You may be able to fund the big-ticket purchase of a new car by simply swiping your credit card, but Select points out some pros, cons and strategies to consider before going full speed ahead.
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Purchasing a car is a big commitment that comes with an even bigger price tag.
Depending on the car dealer and the cost of the car itself, you may be able to pay for this big-ticket purchase by simply swiping your credit card. But think twice before going full speed ahead.
Below, Select takes a look at what you should consider before buying a car with a credit card.
Like all merchants that accept credit cards, car dealerships have to pay processing fees for every card transaction, so they have their own rules about whether or not you can pay using credit. Some may only allow you to charge a portion of the down payment, while others could allow you to fund the entire car cost on a credit card. If you are thinking about using your credit card, first negotiate the car price before telling the dealer your method of payment.
A big factor when buying a car on a credit card is your credit limit. Unless you have a card that offers a high credit limit, like the Chase Sapphire Reserve®, you probably won’t be able to fund the full price of a car via credit card.
On the other hand, your card may come with a program especially for car-buying. Cardholders of The Platinum Card® from American Express (another high credit limit card), or any other type of Amex members, can try using the American Express Auto Purchasing Program, which connects you to dealers who accept American Express and let you charge $2,000 or more toward a car purchase on your Amex card.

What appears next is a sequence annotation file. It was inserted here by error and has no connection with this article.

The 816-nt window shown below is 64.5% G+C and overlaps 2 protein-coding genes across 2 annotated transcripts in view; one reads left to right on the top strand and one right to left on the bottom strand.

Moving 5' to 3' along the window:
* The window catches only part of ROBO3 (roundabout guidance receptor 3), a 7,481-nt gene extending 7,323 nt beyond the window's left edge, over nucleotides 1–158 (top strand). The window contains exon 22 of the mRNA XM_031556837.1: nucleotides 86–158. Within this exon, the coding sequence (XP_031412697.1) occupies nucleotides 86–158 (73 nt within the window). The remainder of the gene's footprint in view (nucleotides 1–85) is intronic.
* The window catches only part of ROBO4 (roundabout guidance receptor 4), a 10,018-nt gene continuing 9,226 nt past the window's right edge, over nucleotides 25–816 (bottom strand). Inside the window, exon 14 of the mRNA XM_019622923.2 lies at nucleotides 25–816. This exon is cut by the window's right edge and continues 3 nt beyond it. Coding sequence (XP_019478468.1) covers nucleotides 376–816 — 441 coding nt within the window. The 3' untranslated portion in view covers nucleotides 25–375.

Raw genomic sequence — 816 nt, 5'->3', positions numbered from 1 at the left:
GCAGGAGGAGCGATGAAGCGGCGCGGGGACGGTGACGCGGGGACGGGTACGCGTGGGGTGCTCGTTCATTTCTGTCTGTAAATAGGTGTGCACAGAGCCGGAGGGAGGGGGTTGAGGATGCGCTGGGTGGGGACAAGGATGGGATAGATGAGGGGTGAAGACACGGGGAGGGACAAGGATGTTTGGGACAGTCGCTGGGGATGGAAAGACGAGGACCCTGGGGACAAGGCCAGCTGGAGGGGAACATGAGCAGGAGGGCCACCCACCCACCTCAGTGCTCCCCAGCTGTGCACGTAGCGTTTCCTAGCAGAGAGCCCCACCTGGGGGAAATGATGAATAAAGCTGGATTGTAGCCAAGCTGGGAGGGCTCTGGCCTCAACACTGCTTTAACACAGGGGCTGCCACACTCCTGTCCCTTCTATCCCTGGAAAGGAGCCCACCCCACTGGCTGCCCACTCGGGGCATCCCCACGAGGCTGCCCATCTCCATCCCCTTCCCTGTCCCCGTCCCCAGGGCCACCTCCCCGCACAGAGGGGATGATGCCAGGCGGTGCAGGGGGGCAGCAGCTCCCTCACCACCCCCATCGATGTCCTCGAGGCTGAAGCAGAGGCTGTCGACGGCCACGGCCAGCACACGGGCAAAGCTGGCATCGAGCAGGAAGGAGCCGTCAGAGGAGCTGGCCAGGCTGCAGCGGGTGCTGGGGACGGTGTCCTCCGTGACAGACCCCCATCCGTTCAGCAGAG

If your credit limit is too low to buy a car, you could take steps in the meantime to build a stronger credit and increase it over time. You can also consider a traditional auto loan.
You might feel the temptation to buy your car with a rewards credit card so you can cash in on a big welcome bonus. But unless you have enough cash to pay your balance in full immediately after charging the car onto your credit card, you’ll want to use a 0% purchase APR card instead. Cards with zero-interest financing give you time to pay off a new car without incurring additional charges.
The U.S. Bank Visa® Platinum Card is one of the best low interest cards with 0% introductory APR for the first 18 billing cycles on new purchases (then 18.74% – 29.74% variable APR). With a card like the Chase Freedom Unlimited®, you get no interest on new purchases and balance transfers over the course of 15 months from account opening (then 20.49% – 29.24% variable APR; there’s a intro balance transfer fee of $5 or 3% of the amount of each transfer, whichever is greater in the first 60 days. After that, the fee will be either $5 or 5% of the amount of each transfer, whichever is greater.)
To take full advantage of these savings over a year, we recommend that you make sure you can pay off the full balance of your new vehicle purchase before the 0% introductory period ends.
If you have the cash to buy your car in full, but want to take advantage of a cash-back or travel rewards bonus, using a top rewards card to buy your vehicle is certainly an option.
You could get instant cash back with a card like the Alliant Cashback Visa® Signature Credit Card with its 2.5% cash back on your first $10,000 of qualifying eligible purchases (1.5% for purchases over $10,000).
Or easily hit the spending threshold to redeem rewards by using the Chase Sapphire Preferred® Card. The card offers 60,000 bonus points after you spend $4,000 on purchases in the first 3 months from account opening.
And if you travel frequently, you may also want to consider using an airline or hotel card to pay for your new car.
New Delta SkyMiles® Platinum American Express Card members can earn 50,000 bonus miles after you spend $3,000 in purchases on your new Card in your first 6 months.
For Hilton loyalists, a car purchase can quickly bring you to better rewards. The Hilton Honors American Express Aspire Card offers Hilton Honors Diamond status and a complimentary weekend night when you spend $60,000 on eligible purchases in a calendar year.
If you’re in the market for a new car, consider the payment options your dealership offers; if they don’t offer what you want, take the time to shop around. The decision to charge a new car purchase depends largely on whether or not you can pay the credit card balance off immediately, or if you have a plan to do so without earning interest. Granted you do, you can really reap a lot more value than just a new set of wheels.